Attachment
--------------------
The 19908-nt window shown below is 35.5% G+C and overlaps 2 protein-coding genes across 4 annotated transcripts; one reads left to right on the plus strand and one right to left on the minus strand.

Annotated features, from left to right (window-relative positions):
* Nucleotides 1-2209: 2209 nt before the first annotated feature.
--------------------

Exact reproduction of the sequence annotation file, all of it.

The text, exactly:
The 19908-nt window shown below is 35.5% G+C and overlaps 2 protein-coding genes across 4 annotated transcripts; one reads left to right on the plus strand and one right to left on the minus strand.

Annotated features, from left to right (window-relative positions):
* Nucleotides 1-2209: 2209 nt before the first annotated feature.